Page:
Welcome to Invoke!

This website covers project information for Invoke such as the changelog, contribution guidelines, development roadmap, news/blog, and so forth. Detailed usage and API documentation can be found at our code documentation site, docs.pyinvoke.org.

Please see below for a high level intro, or the navigation on the left for the rest of the site content.

What is Invoke?

Invoke is a Python (2.7 and 3.4+) task execution tool & library, drawing inspiration from various sources to arrive at a powerful & clean feature set.

  • Like Ruby’s Rake tool and Invoke’s own predecessor Fabric 1.x, it provides a clean, high level API for running shell commands and defining/organizing task functions from a tasks.py file:

    from invoke import task
    
    @task
    def clean(c, docs=False, bytecode=False, extra=''):
        patterns = ['build']
        if docs:
            patterns.append('docs/_build')
        if bytecode:
            patterns.append('**/*.pyc')
        if extra:
            patterns.append(extra)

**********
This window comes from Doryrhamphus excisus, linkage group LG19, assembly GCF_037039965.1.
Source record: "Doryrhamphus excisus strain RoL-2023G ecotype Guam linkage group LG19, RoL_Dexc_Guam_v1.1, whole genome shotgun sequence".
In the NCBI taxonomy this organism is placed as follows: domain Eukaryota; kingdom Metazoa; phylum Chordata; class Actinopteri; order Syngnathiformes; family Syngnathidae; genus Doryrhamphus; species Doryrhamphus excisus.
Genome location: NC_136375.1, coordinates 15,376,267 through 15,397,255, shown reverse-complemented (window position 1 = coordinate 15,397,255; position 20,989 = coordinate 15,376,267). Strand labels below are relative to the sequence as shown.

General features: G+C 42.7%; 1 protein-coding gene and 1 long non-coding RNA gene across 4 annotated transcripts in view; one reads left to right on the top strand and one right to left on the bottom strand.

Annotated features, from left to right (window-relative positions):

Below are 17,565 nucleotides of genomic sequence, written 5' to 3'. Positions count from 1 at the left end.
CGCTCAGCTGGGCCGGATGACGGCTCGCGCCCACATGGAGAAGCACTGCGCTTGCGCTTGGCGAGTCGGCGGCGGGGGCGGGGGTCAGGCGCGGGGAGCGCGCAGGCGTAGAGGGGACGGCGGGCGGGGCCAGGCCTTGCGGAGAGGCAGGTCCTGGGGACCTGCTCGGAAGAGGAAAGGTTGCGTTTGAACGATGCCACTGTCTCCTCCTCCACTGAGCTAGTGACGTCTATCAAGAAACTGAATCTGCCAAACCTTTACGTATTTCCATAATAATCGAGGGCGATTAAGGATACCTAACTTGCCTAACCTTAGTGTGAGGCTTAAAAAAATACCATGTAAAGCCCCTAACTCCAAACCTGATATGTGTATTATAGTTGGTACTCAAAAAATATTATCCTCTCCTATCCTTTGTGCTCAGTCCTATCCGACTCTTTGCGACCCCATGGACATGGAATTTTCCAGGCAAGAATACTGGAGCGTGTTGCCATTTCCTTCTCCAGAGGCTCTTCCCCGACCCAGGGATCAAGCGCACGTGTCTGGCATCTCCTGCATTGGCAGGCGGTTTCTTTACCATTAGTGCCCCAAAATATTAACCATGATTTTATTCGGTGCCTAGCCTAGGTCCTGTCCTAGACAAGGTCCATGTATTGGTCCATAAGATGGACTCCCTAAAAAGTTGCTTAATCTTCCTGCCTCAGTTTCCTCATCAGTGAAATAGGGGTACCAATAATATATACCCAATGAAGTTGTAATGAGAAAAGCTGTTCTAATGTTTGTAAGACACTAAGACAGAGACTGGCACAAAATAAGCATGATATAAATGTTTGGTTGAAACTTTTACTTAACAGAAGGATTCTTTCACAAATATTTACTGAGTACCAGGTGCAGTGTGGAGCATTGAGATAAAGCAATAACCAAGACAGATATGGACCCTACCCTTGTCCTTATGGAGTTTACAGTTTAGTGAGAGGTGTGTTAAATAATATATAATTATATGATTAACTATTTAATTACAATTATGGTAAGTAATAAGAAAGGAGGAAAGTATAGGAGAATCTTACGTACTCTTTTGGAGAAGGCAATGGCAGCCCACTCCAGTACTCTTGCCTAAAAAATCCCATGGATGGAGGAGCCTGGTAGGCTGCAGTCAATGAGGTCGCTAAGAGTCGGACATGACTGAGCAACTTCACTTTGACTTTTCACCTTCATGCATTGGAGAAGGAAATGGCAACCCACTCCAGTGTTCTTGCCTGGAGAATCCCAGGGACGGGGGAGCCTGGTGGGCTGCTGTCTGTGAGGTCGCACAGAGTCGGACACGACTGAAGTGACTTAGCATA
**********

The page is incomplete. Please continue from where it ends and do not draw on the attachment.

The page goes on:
for pattern in patterns:
            c.run("rm -rf {}".format(pattern))
    
    @task
    def build(c, docs=False):
        c.run("python setup.py build")
        if docs:
            c.run("sphinx-build docs docs/_build")
    
  • From GNU Make, it inherits an emphasis on minimal boilerplate for common patterns and the ability to run multiple tasks in a single invocation:

    $ invoke clean build
    
  • Where Fabric 1.x considered the command-line approach the default mode of use, Invoke (and tools built on it) are equally at home embedded in your own Python code or a REPL:

    >>> from invoke import run
    >>> cmd = "pip install -r requirements.txt"
    >>> result = run(cmd, hide=True, warn=True)
    >>> print(result.ok)
    True
    >>> print(result.stdout.splitlines()[-1])
    Successfully installed invocations-0.13.0 pep8-1.5.7 spec-1.3.1
    
  • Following the lead of most Unix CLI applications, it offers a traditional flag-based style of command-line parsing, deriving flag names and value types from task signatures (optionally, of course!):

    $ invoke clean --docs --bytecode build --docs --extra='**/*.pyo'
    $ invoke clean -d -b build --docs -e '**/*.pyo'
    $ invoke clean -db build -de '**/*.pyo'
    
  • Like many of its predecessors, it offers advanced features as well – namespacing, task aliasing, before/after hooks, parallel execution and more.